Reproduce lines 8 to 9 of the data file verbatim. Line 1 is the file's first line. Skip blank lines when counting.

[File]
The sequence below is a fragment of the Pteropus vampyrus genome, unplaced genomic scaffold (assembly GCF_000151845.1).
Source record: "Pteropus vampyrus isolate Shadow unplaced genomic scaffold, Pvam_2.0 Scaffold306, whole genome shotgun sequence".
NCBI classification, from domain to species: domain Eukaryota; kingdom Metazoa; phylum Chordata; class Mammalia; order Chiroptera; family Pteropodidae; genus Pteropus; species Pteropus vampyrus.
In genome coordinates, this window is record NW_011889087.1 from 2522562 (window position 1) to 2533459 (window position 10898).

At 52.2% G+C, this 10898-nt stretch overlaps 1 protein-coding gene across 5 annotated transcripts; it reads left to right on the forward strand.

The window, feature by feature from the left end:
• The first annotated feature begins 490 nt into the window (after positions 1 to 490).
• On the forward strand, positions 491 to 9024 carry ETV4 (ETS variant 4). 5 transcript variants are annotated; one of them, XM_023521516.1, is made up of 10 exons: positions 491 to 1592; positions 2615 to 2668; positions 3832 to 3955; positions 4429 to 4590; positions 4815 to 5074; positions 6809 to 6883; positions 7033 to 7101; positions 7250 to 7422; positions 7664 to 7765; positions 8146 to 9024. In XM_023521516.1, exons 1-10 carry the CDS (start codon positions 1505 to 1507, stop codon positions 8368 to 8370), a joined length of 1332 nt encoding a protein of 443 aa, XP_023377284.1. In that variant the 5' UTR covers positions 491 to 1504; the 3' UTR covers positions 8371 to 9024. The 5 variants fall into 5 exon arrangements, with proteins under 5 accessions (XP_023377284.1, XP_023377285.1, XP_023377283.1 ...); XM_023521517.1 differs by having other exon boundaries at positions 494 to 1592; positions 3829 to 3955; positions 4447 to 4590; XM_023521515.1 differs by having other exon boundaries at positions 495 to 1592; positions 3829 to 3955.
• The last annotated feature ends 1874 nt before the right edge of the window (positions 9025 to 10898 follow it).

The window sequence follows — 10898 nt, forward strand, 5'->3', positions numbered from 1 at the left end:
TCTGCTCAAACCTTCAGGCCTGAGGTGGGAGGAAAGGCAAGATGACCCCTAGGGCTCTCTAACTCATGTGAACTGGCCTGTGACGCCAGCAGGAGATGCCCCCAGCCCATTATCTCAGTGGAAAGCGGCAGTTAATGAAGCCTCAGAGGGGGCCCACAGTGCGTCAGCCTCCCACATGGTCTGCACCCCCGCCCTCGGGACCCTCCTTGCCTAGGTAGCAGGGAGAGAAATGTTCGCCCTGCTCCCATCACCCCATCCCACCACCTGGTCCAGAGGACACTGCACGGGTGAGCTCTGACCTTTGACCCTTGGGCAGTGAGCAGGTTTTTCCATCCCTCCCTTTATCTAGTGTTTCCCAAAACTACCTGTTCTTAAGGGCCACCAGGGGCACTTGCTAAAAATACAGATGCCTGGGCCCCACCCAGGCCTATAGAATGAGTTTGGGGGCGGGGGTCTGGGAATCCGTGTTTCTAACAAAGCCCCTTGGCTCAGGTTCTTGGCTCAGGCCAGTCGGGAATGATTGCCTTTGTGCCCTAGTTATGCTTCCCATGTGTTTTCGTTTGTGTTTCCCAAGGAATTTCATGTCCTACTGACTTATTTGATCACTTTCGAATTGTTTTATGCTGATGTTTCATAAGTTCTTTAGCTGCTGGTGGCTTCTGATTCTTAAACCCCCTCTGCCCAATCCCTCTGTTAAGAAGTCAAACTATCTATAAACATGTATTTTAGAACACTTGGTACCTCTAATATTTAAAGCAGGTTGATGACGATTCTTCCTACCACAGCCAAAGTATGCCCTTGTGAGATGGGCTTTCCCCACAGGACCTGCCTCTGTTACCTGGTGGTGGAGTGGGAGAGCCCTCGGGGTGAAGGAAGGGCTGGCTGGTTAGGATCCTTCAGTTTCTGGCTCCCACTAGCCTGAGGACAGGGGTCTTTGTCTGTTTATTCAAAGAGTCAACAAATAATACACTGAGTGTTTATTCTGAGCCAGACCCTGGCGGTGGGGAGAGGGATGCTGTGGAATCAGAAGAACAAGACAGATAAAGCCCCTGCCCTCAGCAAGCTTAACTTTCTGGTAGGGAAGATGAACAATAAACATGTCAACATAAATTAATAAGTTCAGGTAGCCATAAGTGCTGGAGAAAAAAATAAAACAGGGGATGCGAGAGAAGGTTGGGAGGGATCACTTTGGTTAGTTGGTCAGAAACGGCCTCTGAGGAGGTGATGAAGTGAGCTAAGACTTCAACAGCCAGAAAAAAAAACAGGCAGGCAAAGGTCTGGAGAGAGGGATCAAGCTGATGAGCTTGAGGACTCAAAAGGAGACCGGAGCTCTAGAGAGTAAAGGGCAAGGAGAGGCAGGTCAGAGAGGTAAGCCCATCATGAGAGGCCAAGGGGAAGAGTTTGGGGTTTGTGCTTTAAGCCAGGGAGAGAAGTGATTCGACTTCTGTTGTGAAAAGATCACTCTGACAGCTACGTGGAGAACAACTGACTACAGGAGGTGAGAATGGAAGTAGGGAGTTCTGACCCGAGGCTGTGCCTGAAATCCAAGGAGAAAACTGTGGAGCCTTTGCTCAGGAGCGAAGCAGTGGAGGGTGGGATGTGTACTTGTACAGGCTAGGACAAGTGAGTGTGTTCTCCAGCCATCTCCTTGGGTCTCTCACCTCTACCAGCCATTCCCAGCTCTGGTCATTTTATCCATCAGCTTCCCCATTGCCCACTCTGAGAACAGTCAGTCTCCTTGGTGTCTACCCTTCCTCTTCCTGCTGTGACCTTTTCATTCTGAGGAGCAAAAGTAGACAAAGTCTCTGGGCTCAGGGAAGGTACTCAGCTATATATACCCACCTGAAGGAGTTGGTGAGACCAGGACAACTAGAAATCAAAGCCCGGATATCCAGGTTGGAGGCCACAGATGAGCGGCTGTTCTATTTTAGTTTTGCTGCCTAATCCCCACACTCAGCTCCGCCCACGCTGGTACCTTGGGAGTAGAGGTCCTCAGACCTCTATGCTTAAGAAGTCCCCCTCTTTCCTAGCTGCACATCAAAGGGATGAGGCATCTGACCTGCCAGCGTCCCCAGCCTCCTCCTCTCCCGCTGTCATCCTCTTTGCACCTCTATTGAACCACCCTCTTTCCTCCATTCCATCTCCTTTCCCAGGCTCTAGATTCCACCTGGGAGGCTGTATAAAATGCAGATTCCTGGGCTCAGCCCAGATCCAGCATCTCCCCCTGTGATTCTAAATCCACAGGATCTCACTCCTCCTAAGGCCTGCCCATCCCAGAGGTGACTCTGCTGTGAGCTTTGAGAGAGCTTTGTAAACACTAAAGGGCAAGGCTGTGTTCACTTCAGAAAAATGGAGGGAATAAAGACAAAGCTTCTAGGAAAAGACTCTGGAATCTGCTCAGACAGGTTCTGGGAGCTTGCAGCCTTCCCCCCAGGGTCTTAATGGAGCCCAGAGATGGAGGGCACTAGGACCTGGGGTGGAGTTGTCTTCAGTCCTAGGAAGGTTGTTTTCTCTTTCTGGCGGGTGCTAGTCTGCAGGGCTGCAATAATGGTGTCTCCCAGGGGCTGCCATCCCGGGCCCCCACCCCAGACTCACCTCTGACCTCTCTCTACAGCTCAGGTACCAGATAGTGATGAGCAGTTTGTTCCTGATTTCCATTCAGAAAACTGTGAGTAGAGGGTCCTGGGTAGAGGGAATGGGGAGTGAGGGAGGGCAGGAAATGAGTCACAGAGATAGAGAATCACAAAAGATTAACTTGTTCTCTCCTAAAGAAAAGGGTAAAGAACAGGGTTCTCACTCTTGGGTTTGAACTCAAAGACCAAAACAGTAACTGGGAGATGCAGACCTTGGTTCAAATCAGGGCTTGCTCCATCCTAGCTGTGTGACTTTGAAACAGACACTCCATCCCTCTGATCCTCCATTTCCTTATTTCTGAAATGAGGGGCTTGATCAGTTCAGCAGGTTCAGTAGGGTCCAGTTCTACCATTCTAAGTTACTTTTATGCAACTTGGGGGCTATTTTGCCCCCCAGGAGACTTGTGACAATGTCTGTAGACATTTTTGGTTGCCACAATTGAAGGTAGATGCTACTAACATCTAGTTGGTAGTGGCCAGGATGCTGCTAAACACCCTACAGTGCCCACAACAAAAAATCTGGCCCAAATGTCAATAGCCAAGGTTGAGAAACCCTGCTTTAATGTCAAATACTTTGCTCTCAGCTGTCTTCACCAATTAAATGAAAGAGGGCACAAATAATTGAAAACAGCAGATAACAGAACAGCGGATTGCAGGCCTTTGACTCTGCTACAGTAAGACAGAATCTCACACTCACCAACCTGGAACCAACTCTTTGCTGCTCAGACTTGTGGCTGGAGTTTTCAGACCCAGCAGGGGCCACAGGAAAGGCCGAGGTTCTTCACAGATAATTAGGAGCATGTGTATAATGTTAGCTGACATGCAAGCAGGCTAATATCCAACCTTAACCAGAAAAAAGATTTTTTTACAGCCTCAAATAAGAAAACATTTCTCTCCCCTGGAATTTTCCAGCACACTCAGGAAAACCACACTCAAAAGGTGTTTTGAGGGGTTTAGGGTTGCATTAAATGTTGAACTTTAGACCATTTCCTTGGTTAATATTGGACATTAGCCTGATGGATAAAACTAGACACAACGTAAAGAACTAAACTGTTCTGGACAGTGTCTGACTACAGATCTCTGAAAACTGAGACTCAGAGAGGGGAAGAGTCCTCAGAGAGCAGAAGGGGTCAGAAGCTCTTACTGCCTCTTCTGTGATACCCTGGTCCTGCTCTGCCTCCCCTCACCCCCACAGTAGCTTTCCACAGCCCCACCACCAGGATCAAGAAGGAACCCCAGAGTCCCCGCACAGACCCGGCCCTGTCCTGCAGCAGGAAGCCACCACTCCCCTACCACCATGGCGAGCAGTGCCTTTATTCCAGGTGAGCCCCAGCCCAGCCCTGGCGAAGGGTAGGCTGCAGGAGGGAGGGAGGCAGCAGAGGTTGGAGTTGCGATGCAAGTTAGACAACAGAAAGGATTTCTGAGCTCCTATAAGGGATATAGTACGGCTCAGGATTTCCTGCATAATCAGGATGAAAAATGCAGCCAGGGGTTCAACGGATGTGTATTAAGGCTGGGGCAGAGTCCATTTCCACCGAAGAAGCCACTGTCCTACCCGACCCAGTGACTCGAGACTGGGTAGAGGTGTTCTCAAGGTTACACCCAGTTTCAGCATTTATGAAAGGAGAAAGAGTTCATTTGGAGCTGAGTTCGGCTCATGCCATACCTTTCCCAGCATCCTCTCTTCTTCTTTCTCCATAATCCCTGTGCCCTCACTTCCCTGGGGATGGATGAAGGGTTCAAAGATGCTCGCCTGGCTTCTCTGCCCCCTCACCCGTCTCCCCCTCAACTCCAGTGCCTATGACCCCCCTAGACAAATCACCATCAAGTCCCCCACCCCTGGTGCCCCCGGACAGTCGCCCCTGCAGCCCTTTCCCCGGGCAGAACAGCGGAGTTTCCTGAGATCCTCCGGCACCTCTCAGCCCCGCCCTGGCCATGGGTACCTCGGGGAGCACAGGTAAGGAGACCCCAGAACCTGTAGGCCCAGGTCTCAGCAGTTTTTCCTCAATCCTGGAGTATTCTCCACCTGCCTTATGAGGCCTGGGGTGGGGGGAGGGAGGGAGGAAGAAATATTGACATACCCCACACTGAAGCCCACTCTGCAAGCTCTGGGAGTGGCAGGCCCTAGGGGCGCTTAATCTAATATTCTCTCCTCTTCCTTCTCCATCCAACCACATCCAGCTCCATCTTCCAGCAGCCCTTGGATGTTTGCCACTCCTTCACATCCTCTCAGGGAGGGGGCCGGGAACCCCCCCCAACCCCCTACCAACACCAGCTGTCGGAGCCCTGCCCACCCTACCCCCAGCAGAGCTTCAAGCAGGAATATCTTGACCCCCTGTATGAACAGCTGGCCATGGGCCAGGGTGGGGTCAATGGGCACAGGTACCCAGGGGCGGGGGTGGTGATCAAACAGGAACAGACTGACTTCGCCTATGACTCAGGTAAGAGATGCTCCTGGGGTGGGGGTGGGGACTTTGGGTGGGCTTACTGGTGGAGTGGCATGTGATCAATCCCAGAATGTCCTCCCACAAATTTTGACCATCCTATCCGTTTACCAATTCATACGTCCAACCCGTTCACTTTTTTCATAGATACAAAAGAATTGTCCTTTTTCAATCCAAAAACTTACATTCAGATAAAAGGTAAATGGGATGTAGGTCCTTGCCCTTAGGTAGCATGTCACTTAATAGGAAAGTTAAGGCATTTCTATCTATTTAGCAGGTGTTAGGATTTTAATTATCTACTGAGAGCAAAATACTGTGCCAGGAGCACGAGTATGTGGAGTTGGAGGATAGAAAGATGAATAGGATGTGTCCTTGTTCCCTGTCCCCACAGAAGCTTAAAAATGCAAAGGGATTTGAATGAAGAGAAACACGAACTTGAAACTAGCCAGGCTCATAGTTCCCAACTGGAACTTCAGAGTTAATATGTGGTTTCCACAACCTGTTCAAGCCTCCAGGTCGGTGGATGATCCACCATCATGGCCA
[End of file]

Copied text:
• On the forward strand, positions 491 to 9024 carry ETV4 (ETS variant 4). 5 transcript variants are annotated; one of them, XM_023521516.1, is made up of 10 exons: positions 491 to 1592; positions 2615 to 2668; positions 3832 to 3955; positions 4429 to 4590; positions 4815 to 5074; positions 6809 to 6883; positions 7033 to 7101; positions 7250 to 7422; positions 7664 to 7765; positions 8146 to 9024. In XM_023521516.1, exons 1-10 carry the CDS (start codon positions 1505 to 1507, stop codon positions 8368 to 8370), a joined length of 1332 nt encoding a protein of 443 aa, XP_023377284.1. In that variant the 5' UTR covers positions 491 to 1504; the 3' UTR covers positions 8371 to 9024. The 5 variants fall into 5 exon arrangements, with proteins under 5 accessions (XP_023377284.1, XP_023377285.1, XP_023377283.1 ...); XM_023521517.1 differs by having other exon boundaries at positions 494 to 1592; positions 3829 to 3955; positions 4447 to 4590; XM_023521515.1 differs by having other exon boundaries at positions 495 to 1592; positions 3829 to 3955.
• The last annotated feature ends 1874 nt before the right edge of the window (positions 9025 to 10898 follow it).